COASTWIDE - Forecasts call for decent conditions this morning with the rest of the weekend seeing 8- to 9-foot swells, which are high enough to keep most late-season bottomfishers off the water.

Ocean Outlook

COASTWIDE - Forecasts call for decent conditions this morning with the rest of the weekend seeing 8- to 9-foot swells, which are high enough to keep most late-season bottomfishers off the water.

For clammers, no minus tides are in the forecast for at least a week. Mussel harvest remains closed from Cape Arago south to the California border, while razor clam digging is open along the entire coast.

The halibut season for all of Oregon is now closed.

Chinook salmon fishing is now closed coastwide after the Nov. 30 closure off the Elk and Sixes river mouths.

The marine aggregate limit in Oregon is seven rockfish a day. The cabezon season has been extended because close to half of the quota went unfilled in the regular season, which was supposed to have closed Sept. 30. The limit remains one per day at least 15 inches long, and it counts against the seven-fish marine aggregate limit. The lingcod limit is two a day with a 22-inch minimum, and that is separate from the marine aggregate.

Bay crabbing has remained steady in the Coquille and Coos bays because the good salinity levels have held steady. Recreational ocean crabbing is open but effort since the Dec. 1 opening has been light. Commercial crabbing now is open off the Oregon coast.

BROOKINGS - Ocean salmon fishing is closed. Jigging for black and blue rockfish as well as lingcod has been very good when anglers have been able to sneak outside of the estuary. This weekend looks promising for hitting near-shore reefs today and Sunday. Lingcod catches have been good despite it being late fall. The halibut season is closed.

GOLD BEACH - The bay fishery is over. Surfperch fishing is slow.

Lake Outlook

AGATE - The lake still has a few holdovers from the fall stocking of legal-sized and larger rainbow trout, and anglers have caught a few of them wind-drifting worms or casting spinners. Trolling is slow. Fishing for largemouth bass and crappie has been slow and will remain slow through winter, particularly during the current cold snap. Pink or white crappie jigs have worked OK for crappie, as have small black flies cast and stripped near submerged willows on warm afternoons, but those don't appear to be coming in the near future. A few bass are biting plastic worms and grubs. The lake is holding steady at 13 percent full. No gas motors are allowed. Small electric motors are legal.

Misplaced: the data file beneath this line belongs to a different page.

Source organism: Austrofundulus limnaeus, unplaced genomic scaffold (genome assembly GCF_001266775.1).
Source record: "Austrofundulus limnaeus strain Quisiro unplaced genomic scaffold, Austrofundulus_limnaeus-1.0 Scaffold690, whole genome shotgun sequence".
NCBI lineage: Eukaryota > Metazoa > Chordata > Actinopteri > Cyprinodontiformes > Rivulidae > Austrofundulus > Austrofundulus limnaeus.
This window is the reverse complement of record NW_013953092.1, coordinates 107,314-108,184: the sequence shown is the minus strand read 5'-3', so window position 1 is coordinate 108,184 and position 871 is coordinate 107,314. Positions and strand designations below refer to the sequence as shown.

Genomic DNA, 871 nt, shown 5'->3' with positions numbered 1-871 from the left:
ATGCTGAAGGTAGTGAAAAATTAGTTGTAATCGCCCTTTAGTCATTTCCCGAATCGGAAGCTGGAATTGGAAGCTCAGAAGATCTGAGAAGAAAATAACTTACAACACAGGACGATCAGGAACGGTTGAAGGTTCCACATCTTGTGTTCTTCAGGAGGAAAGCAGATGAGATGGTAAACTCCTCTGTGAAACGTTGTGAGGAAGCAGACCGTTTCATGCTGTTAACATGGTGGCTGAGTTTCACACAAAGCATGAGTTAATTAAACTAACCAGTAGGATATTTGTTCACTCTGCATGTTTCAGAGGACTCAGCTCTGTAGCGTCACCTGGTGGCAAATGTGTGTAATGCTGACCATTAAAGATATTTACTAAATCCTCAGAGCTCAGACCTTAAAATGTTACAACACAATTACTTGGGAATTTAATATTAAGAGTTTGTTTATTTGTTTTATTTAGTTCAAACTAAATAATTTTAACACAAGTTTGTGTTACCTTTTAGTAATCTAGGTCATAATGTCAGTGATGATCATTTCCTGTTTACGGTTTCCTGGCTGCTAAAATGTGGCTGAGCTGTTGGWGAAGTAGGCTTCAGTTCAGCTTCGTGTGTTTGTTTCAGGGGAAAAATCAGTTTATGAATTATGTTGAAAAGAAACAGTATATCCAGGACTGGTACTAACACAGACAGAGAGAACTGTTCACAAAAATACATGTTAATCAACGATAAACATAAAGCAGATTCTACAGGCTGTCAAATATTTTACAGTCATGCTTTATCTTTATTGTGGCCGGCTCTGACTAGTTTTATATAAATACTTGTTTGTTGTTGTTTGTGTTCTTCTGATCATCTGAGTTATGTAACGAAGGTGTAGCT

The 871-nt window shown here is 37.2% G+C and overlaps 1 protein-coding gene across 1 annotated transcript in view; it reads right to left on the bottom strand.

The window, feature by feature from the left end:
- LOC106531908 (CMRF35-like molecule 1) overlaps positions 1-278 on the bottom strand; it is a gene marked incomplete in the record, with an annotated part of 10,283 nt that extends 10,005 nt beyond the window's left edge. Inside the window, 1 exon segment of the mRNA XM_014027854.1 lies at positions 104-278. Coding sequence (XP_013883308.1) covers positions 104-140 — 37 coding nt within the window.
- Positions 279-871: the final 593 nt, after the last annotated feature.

APPLEGATE - The lake's boat ramps are all exposed and unusable because of extremely low water conditions. Bank fishing is poor because the banks are steep and wind waves are creating muddy shores. Look for fishing to improve after the reservoir rises about 9 feet so the French Gulch ramp can be usable.

DIAMOND - The lake now sports about 5 inches of ice and the ice-fishing season has begun, with most of the activity straight off the Diamond Lake Resort marina. Worms dangled a few feet below the ice is a good place to start, then work your way down until you find the depth. PowerBait off the bottom works well, but it's tough to keep it from tangling in your leader. Most of the rainbows are 12 to 16 inches long, and last year's fingerlings are longer than 10 inches. The limit is eight trout per day over 8 inches, but only one can be longer than 20 inches. The lake is now open year-round.

EMIGRANT - Bass fishing has been slow and the prognosis looks very poor amid low and cold water conditions. Trout fishing is slow. Try small spinners, worms and streamer flies. The lake has steadied at 23 percent full, which is just below the normal low pool. Trout are scattered and effort has been nearly nonexistent during the current cold snap.

A standing public-health advisory continues about eating all but trout from the lake because of elevated mercury levels.

EXPO - Fishing for stocked trout has been slow with little effort despite the recent influx of legal-sized trout. Fish them with worms, small spinners or streamer flies.

FISH - The lake is iced over, but most anglers are heading to Lake of the Woods until Fish Lake's ice improved in thickness. When it does, look for a good mix of rainbow trout, predatory tiger trout and land-locked chinook salmon. The chinook are legally considered trout and are part of the five-trout daily limit. The tiger trout must be released unharmed.

HOWARD PRAIRIE - The lake is closed.

HYATT - The lake is closed.

LEMOLO - Lemolo is open through Dec. 31 with a daily limit of five trout. From Nov. 1 through Dec. 31, all brown trout must be released. People are waiting for the ice to thicken enough to support ice fishing. When they get out there, they'll catch 13- to 15-inch kokanee jigging small spoons or still-fishing worms. The boat ramps are open at East Lemolo and Poole Creek Campgrounds.